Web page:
Pastor John Onwuchekwa, lead pastor of the diverse but predominantly black Cornerstone Church Atlanta, announced Friday that his congregation has voted to leave the Southern Baptist Convention.
“On Sunday we voted as a church to leave the SBC. I don't say this for applause (there's nothing particularly commendable about our decision). I only mention it to bring clarity surrounding where (and with whom) we stand in days like this. Frankly, we should've done it sooner,” Onwuchekwa wrote in a series of tweets last Friday.
Onwuchekwa, Richard Mullen, Moe Hafeez and rapper Trip Lee planted Cornerstone Church Atlanta after they moved to the city’s historic West End neighborhood in 2015. In a 2016 interview with The Christian Post, Lee, who is no longer listed on the church’s website, said the church at the time attracted about 200 predominantly young worshipers weekly who were about 60% black and about 40% white. It is unclear what the current composition of the church is as Onwuchekwa did not immediately respond to a request for comment from CP.
An official with the SBC’s Executive Committee confirmed Tuesday that the church was planted with the help of the convention’s North American Mission Board and referred questions about the vote to them. A response from NAMB is pending.
In Friday’s announcement and a number of public statements on social media leading up to it, Onwuchekwa hinted that among the reasons his church is severing ties with the SBC is that he did not want to send the wrong message to particularly other Christian leaders of color that the organization is healthy for them.
“Often when you find yourself with people you dearly love and want the best for, you end up staying around longer than you should. That was us. In the coming weeks, I'll be more vocal and comprehensive as to our reasons why. But for the time being, I'll say this much,” he continued. “Whenever you swim in certain streams, you implicitly hold up a sign that says ‘Come on in, the water's fine.’ We don't want to hold up that sign. Instead, if I'm going to hold up any sign—it's going to be one on the outside of the pool that says ‘Enter at Your Own Risk!’”
Just over a week before Cornerstone Atlanta Church’s decision to leave the SBC, Onwuchekwa, noted that he was suddenly being asked by apparently white church leaders to "talk" about racial reconciliation and "catch" up in the wake of social unrest over racial inequality and police brutality.
“I’ve often found that making progress in conversations like these are difficult because we start from two different places,” Onwuchekwa said in his proposed response to white leaders seeking to “talk” and “catch up.”
“I’d say the best way to enter into conversations is do your homework beforehand. One part is understanding that even the concept of racial ‘reconciliation’ is often a majority culture concept. Aimed at reconciling the races. While reconciliation is the ultimate goal, so many people treat reconciliation as the pathway as if the solution is as simple as reconciling two people that have an argument,” he continued.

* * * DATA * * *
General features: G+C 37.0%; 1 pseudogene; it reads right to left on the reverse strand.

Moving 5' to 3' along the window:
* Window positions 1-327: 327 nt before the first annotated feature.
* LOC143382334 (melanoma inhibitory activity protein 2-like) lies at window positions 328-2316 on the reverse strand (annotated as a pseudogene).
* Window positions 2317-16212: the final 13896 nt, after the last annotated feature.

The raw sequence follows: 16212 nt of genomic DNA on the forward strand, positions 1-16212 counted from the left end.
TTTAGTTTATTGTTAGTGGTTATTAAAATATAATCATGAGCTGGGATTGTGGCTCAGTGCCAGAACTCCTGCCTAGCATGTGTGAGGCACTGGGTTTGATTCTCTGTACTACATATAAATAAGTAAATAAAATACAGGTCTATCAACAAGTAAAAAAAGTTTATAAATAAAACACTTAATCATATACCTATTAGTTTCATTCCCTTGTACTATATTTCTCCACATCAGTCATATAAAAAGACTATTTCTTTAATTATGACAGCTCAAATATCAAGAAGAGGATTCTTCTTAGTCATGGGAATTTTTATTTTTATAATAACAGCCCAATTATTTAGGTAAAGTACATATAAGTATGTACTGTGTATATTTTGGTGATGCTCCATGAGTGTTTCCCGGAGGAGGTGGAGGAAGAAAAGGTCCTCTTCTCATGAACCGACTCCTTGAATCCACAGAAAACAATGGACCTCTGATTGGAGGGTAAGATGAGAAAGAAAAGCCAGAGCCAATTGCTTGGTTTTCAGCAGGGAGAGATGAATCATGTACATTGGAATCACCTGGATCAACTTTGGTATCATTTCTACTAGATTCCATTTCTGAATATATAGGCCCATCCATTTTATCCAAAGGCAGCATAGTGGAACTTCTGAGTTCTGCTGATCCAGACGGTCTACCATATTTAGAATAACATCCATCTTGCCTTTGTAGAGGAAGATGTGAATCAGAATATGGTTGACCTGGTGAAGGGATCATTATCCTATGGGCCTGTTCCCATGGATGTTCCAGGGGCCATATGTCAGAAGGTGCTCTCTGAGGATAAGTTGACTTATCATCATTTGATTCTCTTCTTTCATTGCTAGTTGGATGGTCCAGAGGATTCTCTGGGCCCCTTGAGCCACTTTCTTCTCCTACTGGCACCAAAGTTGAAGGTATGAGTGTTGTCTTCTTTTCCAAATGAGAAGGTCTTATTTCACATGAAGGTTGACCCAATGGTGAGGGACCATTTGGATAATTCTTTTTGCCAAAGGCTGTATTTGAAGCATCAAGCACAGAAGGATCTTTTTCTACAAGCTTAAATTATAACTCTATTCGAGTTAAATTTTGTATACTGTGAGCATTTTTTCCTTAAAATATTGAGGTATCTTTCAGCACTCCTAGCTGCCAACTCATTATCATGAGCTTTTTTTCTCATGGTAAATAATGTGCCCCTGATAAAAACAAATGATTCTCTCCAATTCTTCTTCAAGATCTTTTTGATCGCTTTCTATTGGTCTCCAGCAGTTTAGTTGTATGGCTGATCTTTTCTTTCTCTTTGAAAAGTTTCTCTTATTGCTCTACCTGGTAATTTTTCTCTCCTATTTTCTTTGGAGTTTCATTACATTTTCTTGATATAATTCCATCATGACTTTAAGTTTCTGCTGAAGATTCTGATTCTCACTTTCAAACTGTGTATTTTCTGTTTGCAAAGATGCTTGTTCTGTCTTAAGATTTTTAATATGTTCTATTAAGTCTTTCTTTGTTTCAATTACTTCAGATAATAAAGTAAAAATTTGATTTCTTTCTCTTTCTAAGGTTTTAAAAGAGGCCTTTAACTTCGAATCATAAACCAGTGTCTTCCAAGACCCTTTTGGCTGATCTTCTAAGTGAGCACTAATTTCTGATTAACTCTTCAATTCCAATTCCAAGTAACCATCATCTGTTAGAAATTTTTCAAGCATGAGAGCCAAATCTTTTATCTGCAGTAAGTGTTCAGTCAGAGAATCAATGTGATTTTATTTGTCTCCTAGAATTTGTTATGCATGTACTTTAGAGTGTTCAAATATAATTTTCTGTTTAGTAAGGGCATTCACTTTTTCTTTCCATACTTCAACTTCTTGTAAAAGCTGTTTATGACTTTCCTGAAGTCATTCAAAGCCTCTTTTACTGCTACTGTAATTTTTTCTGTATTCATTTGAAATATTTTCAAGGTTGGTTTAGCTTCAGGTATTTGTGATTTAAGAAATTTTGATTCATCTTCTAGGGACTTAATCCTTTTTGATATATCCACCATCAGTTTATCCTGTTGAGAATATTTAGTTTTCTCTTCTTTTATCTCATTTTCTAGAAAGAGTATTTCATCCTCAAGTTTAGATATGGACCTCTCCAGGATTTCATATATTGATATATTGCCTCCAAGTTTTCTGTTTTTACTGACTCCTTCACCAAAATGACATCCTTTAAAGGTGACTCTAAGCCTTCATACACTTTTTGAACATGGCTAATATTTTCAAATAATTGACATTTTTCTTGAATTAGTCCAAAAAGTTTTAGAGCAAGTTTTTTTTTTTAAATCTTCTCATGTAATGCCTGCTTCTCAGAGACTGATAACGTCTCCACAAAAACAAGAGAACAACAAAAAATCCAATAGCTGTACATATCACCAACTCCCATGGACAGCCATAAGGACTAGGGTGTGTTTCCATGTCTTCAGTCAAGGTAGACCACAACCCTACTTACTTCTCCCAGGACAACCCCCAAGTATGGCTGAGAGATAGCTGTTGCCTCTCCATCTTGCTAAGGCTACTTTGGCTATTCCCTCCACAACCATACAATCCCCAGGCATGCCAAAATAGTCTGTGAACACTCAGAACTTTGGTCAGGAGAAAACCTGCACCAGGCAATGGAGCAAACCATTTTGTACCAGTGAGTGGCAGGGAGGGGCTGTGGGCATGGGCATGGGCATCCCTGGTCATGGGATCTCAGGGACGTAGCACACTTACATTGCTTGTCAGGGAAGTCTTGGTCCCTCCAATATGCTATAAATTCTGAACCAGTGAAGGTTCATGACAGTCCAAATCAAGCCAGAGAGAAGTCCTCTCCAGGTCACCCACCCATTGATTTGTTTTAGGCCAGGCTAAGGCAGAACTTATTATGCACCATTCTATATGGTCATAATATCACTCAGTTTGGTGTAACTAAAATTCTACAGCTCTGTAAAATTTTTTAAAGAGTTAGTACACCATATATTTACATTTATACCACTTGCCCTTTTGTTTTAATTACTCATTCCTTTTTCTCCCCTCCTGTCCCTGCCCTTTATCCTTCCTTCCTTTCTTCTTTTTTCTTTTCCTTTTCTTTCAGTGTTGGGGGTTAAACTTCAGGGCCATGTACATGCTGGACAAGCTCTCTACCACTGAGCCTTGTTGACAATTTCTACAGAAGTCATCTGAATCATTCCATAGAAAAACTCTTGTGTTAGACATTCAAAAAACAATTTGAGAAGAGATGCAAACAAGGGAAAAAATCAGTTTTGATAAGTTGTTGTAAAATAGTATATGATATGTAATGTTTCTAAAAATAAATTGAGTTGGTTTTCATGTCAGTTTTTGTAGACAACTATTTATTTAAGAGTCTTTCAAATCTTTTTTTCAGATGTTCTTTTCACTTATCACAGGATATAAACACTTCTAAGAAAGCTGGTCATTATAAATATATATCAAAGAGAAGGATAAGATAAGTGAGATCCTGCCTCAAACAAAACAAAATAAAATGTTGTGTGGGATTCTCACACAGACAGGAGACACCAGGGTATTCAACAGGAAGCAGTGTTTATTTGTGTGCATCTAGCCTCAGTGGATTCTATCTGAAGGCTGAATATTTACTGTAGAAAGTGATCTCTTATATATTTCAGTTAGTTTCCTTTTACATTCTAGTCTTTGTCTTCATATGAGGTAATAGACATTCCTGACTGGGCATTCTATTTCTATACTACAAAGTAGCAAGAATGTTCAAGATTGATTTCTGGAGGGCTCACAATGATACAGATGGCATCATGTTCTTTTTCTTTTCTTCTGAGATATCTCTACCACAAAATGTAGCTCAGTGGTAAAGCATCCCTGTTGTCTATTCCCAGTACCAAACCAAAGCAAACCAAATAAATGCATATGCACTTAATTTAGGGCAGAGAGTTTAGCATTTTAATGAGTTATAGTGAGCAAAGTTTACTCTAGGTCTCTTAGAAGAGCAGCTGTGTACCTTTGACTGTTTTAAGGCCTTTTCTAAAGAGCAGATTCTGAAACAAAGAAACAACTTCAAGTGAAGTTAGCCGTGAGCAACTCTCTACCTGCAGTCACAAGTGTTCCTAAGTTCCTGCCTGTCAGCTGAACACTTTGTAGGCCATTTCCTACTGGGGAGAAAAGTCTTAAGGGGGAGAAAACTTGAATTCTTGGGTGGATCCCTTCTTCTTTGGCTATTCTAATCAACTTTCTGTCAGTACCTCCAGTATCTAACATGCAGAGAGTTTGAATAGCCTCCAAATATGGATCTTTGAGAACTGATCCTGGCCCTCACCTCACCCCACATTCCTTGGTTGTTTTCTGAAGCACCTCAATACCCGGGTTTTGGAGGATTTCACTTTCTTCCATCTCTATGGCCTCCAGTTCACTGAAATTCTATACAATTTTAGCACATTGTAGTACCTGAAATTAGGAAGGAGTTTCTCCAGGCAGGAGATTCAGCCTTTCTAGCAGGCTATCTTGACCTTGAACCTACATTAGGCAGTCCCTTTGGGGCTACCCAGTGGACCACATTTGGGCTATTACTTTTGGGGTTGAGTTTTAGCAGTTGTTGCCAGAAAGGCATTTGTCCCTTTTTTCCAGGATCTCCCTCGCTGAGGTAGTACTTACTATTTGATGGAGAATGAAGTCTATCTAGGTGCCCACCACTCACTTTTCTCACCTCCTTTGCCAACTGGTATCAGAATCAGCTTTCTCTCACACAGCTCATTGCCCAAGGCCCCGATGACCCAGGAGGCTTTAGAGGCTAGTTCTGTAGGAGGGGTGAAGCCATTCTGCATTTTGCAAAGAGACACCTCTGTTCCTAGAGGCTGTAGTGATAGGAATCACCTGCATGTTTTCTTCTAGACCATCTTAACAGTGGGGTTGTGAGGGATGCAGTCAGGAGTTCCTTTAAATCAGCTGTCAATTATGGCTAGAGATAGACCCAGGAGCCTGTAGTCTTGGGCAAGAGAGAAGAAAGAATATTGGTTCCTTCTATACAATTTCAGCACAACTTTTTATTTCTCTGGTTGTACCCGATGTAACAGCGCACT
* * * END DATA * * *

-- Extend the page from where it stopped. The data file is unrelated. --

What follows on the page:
“While the majority culture is often concerned with racial ‘reconciliation,’ minorities (who already have a ton of reconciled majority culture relationships) are concerned with something different — namely racial equality and justice. The gospel in action is needed to address these issues. And in order to understand how the gospel needs to be applied, there needs to be understanding as to what exactly is the problem. A proper diagnosis is needed,” he insisted. “In other words, (as stated above) before any conversation is helpful it’s important that both parties that come to the table are able to define the problem the same way.”
Studies show significant gaps in the way people from different ethnic groups view racism. A 2016 Barna study showed, for example, that while 59% of black U.S. adults disagreed that racism is a problem of the past, only 39% of white adults strongly disagreed. There was also confusion on whether the Church specifically contributed to that problem. And while six in 10 U.S. adults somewhat or strongly disagreed, black Americans were nearly twice as likely as white Americans to view Christian churches as complicit.
Responding to Onwuchekwa’s announcement, popular Bible teacher and author Beth Moore invoked the words of John Dollard, a psychologist and social scientist best known for his studies on race relations in America, in a statement on Twitter.
“Thinking about this quote. ‘Oftentimes, just to go away is one of the most aggressive things that another person can do...it is one of the few ways in which pressure can be put.’ John Dollard, 1937 Blessings to you & your church in this glorious journey of faith. He awaits,” Moore wrote.
Last month, during his SBC presidential address J.D. Greear, endorsed the black lives matter movement as a Gospel issue to members but denounced the Black Lives Matter organization that sparked the movement in 2013.
Greear, who leads The Summit Church in the Raleigh-Durham area and has long been a champion of intentional diversity in the SBC, explained how the denomination started 175 years ago by founding members who supported slavery. The denomination has, over the years since then, rejected and repented of its racist past to become “one of the most ethnically diverse religious groups in the United States.”
“A lot of people don’t know that, but nearly 20% of all Southern Baptist churches are majority non-white and the North America Mission Board tells us that more than 60% of new churches planted recently have been planted and led by people of color,” Greear said.
He noted, however, that the organization still struggled with expanding that diversity into its leadership ranks.
Rolland Slade, the black 62-year-old senior pastor of Meridian Baptist Church in El Cajon, California, was elected last month as the first black chair of the SBC’s Executive Committee.